Human trafficking is the worst kind of crime against mankind in which a person is sold and used like a commodity. The crime is increasing worldwide and women and children constitute around 80 per cent of the victims. Human trafficking is rampant in the districts of Darjeeling, Jalpaiguri and Alipurduar in North Bengal which share international borders with Nepal, Bhutan and Bangladesh, and with Assam and Bihar domestically. There are several factors that play significant role in pushing young girls and women into the hands of the traffickers. Poverty and lack of decent opportunity to earn a living are two of the most important factors contributing in increasing the vulnerability. West Bengal, called “Sonar Bangla”, considered to be a hub of culture and art has unfortunately now become a capital of human trafficking. Women and children lured on the pretext of employment are trafficked to different parts of the country and abroad for the purpose of exploitation in prostitution, slavery, surrogacy, etc., to name a few.
Whether it is South Bengal or North Bengal both have their own problems which are getting serious and exploitative because of the total apathy of the State Government. The State Government is in a denial mode. Either they are unable to comprehend the existence of the problem of human trafficking or they are willingly choosing to remain silent for the reasons better known to them. The latter seems to be the plausible possibility because West Bengal is infamous across the country for being place of origin, transit and destination. The police and administration turn a blind eye towards the atrocities being faced by downtrodden children and women. The lackadaisical attitude of police and negligible reporting of complaints due to trust deficit in the system have made the State haven for traffickers. The law and order being a State subject, it is the sole responsibility of the State police and the State Government needs to take the lead to combat trafficking. However, the Bengal Police is toothless and ineffective because it cannot move an inch without political instructions.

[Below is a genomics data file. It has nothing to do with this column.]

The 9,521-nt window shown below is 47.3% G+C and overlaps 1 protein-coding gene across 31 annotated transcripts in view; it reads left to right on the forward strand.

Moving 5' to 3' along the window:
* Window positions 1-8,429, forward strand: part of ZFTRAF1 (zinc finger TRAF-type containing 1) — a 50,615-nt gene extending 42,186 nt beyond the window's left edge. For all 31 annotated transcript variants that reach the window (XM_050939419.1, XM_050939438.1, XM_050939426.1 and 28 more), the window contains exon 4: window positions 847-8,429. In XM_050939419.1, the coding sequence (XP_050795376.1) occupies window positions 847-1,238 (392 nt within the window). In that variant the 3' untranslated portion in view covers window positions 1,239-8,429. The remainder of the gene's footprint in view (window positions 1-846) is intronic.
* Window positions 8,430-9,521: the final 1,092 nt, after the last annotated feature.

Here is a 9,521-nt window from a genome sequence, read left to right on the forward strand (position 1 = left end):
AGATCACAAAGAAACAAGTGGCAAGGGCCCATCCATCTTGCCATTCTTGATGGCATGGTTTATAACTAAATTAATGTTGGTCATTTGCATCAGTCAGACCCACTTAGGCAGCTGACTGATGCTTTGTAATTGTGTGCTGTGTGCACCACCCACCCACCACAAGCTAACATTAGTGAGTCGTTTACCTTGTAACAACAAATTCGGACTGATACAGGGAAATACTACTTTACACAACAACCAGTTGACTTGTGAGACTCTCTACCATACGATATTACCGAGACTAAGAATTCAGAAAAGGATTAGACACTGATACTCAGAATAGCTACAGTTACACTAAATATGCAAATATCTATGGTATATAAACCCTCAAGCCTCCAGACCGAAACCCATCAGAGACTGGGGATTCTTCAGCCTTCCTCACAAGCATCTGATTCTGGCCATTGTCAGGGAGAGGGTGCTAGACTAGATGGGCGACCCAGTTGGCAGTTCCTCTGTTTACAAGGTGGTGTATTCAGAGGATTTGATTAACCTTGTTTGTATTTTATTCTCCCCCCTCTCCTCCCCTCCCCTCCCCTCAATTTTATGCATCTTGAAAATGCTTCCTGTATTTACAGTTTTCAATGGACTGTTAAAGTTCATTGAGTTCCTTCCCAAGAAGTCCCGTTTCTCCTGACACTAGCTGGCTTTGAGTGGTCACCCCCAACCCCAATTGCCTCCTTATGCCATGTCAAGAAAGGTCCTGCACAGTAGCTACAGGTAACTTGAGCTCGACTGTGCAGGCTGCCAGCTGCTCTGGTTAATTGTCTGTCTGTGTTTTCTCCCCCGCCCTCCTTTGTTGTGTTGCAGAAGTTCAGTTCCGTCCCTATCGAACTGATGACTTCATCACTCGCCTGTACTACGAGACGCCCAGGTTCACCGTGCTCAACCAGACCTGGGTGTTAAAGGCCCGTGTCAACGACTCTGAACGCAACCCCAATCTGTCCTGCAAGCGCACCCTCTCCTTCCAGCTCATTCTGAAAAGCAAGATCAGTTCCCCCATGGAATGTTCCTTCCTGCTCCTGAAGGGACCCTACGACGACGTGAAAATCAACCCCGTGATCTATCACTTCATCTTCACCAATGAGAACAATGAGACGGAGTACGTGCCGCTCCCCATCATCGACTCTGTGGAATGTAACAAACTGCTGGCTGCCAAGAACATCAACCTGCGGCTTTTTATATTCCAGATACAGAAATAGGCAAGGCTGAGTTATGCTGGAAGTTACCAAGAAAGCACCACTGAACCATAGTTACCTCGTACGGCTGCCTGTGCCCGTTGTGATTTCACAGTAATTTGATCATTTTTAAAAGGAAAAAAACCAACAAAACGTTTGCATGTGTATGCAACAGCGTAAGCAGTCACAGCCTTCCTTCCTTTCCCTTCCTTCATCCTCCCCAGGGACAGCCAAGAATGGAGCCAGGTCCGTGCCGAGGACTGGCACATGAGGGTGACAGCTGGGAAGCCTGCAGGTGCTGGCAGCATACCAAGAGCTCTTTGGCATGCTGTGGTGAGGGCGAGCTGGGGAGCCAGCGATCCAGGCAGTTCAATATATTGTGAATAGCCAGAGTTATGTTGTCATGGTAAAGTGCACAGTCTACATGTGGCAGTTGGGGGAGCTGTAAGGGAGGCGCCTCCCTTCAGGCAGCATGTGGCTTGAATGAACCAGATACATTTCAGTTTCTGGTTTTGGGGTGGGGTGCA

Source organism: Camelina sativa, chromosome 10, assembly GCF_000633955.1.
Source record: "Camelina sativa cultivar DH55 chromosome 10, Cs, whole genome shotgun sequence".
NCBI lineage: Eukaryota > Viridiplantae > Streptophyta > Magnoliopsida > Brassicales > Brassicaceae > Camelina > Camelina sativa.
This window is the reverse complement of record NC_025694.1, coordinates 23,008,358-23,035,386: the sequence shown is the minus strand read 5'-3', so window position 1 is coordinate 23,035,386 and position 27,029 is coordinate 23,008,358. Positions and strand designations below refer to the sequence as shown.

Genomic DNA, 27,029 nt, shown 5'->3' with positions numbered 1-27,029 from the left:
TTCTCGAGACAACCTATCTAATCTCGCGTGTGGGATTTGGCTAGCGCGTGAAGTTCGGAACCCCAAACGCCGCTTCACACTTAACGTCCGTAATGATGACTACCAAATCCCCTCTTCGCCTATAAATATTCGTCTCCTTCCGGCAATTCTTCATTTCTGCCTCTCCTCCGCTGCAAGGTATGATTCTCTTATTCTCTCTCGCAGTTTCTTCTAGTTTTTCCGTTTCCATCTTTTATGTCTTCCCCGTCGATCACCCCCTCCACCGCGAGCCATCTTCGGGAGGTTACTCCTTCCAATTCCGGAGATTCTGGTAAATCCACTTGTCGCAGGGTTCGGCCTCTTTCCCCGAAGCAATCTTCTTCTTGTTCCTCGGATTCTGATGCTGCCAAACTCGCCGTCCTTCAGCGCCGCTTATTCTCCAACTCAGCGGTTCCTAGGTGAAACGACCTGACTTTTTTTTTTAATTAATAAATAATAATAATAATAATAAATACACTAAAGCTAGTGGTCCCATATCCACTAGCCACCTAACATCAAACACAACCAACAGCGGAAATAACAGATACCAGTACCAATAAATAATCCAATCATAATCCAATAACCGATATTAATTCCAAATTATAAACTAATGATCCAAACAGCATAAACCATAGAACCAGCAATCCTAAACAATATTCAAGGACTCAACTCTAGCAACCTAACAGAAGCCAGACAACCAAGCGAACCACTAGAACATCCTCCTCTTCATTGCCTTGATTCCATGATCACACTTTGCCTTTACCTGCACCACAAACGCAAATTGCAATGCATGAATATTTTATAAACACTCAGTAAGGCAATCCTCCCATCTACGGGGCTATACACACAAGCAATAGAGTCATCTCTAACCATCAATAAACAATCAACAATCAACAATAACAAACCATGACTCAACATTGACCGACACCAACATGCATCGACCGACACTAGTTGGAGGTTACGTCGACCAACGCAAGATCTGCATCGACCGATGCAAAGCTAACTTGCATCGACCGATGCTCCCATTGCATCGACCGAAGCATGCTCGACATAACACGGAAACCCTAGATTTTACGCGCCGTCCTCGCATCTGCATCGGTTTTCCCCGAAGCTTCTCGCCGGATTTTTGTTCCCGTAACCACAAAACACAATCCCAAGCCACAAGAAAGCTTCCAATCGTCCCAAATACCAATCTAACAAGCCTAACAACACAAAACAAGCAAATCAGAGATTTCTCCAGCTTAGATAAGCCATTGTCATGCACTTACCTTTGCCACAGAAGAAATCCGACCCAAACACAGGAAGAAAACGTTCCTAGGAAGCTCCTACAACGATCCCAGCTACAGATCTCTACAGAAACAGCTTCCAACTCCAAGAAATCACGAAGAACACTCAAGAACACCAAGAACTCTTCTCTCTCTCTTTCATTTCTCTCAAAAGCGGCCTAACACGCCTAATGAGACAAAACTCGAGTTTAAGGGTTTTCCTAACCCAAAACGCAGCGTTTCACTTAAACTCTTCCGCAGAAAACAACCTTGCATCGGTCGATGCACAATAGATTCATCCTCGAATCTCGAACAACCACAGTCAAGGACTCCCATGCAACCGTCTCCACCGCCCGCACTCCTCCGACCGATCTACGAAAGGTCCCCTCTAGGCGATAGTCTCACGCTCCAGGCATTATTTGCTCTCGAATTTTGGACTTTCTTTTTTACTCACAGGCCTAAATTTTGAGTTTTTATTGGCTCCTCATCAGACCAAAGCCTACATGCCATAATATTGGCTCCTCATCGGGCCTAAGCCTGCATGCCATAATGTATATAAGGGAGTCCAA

During my visit to the State I have come across many instances wherein Police registered FIRs under the bailable provisions of the Indian Penal Code, with the intention to protect the criminals having association with the Government. The human trafficking syndicates need to be strongly countered by an impartial, effective and robust system and all sorts of governmental complicity have to be plugged. But unfortunately, since many of the existing mafias of West Bengal are directly or indirectly flourishing under political patronage, the system has become lethargic, uninterested and listless.
Exploitation of Women Workers